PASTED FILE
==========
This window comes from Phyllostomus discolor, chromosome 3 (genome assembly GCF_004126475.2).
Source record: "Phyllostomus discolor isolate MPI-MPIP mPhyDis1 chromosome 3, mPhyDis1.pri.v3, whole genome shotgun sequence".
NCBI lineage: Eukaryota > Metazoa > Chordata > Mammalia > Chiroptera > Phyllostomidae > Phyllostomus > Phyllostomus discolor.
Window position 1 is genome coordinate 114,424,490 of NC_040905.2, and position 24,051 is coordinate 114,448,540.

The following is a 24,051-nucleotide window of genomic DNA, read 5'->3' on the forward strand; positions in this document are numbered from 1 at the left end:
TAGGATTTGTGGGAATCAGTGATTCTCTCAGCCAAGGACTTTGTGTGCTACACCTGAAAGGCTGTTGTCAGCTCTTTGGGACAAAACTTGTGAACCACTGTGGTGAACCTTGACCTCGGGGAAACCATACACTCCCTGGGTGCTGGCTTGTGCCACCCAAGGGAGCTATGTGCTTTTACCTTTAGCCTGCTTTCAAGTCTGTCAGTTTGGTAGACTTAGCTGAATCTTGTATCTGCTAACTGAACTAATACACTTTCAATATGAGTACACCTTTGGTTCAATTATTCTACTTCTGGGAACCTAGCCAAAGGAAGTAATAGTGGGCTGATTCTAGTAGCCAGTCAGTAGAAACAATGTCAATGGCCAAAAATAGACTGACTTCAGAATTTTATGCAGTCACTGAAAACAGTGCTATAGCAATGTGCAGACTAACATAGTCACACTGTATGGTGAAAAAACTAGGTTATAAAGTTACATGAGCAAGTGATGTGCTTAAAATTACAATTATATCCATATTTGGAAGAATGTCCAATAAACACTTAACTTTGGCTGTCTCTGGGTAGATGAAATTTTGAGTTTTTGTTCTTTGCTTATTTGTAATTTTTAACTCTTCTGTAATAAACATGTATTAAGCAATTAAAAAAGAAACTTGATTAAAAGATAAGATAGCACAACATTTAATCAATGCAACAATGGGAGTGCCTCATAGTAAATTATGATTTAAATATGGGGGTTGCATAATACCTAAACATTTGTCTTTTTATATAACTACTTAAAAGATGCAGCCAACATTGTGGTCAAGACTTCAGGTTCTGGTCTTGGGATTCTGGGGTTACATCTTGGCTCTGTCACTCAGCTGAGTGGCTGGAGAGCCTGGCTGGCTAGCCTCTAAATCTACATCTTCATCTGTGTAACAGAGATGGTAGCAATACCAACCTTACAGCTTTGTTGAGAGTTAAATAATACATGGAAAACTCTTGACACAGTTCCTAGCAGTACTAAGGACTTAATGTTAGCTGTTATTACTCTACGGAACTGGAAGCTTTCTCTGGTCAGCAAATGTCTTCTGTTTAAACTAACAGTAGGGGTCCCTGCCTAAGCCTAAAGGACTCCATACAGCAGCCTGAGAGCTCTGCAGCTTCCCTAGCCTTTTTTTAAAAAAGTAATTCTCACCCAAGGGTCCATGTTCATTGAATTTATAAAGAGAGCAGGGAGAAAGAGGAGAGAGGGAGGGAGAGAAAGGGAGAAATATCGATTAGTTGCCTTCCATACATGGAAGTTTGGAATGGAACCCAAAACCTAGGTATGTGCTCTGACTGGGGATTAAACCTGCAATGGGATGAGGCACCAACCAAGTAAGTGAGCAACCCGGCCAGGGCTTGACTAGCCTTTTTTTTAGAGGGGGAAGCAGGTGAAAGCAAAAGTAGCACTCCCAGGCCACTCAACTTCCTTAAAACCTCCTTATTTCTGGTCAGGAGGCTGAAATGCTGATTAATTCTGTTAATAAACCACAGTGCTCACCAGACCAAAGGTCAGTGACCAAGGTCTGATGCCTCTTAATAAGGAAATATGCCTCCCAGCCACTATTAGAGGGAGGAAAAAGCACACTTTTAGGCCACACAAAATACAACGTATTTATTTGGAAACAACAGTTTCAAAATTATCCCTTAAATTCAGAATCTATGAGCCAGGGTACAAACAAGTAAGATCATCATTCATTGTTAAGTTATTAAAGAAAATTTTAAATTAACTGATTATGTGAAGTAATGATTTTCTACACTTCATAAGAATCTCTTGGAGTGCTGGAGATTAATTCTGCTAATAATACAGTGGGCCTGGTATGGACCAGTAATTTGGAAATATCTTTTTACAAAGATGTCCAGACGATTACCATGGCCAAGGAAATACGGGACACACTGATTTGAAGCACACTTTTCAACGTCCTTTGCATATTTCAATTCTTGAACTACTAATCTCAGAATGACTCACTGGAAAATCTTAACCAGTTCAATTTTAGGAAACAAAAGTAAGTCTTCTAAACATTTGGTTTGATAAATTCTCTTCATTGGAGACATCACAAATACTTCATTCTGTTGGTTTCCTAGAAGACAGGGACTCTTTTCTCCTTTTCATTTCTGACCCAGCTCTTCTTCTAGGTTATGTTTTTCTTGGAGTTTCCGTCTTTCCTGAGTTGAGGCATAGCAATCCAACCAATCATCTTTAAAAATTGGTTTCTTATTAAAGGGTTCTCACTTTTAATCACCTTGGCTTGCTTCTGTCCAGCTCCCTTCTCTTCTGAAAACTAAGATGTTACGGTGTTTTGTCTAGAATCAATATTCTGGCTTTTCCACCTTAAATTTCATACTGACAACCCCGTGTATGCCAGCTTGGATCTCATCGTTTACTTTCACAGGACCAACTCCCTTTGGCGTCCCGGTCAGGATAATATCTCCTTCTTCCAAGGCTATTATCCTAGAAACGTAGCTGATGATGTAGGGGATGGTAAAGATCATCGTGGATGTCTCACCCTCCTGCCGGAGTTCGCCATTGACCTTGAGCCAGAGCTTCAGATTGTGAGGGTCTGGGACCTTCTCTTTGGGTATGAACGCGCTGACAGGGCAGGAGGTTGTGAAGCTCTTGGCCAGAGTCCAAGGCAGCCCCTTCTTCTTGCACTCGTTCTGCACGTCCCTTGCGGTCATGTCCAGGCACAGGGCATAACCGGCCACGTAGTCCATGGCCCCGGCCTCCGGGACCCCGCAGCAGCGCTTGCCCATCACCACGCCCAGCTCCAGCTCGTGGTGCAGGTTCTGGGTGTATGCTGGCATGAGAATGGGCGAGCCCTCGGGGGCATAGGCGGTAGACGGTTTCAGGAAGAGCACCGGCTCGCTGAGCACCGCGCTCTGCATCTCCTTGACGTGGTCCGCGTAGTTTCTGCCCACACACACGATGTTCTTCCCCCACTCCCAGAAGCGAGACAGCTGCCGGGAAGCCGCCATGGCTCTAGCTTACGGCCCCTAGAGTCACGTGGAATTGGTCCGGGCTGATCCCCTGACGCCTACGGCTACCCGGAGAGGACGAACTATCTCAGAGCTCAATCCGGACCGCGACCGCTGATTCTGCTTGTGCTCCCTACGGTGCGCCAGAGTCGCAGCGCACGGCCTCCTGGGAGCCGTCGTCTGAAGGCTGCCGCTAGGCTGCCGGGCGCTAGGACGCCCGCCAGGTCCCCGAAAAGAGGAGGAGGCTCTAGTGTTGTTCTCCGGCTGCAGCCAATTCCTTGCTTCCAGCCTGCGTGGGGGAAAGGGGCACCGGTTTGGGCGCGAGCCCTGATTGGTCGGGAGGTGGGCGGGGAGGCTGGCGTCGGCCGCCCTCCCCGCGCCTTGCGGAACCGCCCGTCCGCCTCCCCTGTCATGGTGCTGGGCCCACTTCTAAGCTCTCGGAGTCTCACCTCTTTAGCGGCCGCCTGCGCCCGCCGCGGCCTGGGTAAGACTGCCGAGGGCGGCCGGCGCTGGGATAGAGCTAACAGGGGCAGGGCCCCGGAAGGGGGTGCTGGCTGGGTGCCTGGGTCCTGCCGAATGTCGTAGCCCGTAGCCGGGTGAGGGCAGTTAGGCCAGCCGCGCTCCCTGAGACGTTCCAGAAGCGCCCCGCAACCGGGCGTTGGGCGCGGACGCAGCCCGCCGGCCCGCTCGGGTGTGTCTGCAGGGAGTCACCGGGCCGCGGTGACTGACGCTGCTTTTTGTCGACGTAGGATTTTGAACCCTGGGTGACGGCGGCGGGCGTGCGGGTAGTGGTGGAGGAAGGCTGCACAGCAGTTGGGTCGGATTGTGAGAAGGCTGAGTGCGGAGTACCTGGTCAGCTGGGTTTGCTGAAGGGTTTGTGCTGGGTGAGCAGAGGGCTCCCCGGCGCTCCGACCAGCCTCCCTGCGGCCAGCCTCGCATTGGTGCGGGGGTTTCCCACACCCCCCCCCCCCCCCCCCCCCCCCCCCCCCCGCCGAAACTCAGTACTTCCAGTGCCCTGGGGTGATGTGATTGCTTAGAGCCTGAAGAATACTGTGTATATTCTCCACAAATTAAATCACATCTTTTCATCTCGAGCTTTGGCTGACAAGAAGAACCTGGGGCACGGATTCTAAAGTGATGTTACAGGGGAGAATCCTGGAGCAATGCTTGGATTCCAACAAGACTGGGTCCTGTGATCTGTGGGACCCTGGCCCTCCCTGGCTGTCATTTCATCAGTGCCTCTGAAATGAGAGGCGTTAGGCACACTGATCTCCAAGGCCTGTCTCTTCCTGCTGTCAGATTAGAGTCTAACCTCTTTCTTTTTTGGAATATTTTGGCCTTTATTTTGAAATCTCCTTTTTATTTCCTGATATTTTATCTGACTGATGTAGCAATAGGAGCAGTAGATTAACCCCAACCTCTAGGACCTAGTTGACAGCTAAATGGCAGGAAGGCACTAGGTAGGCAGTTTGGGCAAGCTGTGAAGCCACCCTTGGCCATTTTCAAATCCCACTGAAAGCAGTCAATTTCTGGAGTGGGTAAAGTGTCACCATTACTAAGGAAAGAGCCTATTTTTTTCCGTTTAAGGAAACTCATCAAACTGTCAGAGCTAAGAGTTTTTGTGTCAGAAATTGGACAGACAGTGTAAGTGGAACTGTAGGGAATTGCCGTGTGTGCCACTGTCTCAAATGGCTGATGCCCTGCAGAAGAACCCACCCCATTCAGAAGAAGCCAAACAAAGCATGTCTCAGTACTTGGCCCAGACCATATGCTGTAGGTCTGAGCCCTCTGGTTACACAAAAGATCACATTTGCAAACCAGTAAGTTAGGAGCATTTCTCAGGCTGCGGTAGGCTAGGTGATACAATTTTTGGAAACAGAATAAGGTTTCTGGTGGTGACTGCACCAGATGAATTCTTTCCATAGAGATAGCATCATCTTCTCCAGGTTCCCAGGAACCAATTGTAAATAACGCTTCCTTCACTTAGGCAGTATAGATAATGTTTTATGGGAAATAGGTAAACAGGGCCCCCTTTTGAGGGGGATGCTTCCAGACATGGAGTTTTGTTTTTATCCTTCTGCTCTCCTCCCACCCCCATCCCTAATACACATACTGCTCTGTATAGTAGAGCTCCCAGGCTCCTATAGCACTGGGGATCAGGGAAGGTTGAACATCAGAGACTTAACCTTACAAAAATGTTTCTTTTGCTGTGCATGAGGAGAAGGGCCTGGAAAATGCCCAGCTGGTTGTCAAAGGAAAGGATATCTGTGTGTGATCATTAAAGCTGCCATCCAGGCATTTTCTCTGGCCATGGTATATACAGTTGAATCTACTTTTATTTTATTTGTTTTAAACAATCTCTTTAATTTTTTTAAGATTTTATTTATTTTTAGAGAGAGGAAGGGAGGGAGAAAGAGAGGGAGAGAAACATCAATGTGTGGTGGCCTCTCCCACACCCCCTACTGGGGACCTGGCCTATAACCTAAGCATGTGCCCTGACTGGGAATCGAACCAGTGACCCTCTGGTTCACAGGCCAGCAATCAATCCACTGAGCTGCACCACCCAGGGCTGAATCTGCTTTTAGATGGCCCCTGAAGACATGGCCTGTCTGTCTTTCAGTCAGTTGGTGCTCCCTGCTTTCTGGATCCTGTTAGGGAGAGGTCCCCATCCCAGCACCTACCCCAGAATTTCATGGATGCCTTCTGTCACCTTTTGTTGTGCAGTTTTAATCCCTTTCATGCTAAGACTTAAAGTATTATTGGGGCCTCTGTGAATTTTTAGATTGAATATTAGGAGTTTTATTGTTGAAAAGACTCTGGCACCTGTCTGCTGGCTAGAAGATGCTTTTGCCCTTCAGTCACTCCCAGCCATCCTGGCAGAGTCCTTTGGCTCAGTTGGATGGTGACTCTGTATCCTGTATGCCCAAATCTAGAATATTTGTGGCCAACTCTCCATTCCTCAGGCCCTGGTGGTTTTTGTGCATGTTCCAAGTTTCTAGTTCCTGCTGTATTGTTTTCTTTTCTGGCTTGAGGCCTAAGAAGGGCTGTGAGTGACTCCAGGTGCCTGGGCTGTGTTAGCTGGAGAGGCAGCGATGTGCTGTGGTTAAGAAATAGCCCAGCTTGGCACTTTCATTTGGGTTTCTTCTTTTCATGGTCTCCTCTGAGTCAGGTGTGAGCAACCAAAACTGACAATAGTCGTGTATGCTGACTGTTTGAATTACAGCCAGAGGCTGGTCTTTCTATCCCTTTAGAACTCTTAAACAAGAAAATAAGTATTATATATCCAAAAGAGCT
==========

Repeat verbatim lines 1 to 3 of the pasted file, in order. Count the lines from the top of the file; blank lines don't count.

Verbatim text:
This window comes from Phyllostomus discolor, chromosome 3 (genome assembly GCF_004126475.2).
Source record: "Phyllostomus discolor isolate MPI-MPIP mPhyDis1 chromosome 3, mPhyDis1.pri.v3, whole genome shotgun sequence".
NCBI lineage: Eukaryota > Metazoa > Chordata > Mammalia > Chiroptera > Phyllostomidae > Phyllostomus > Phyllostomus discolor.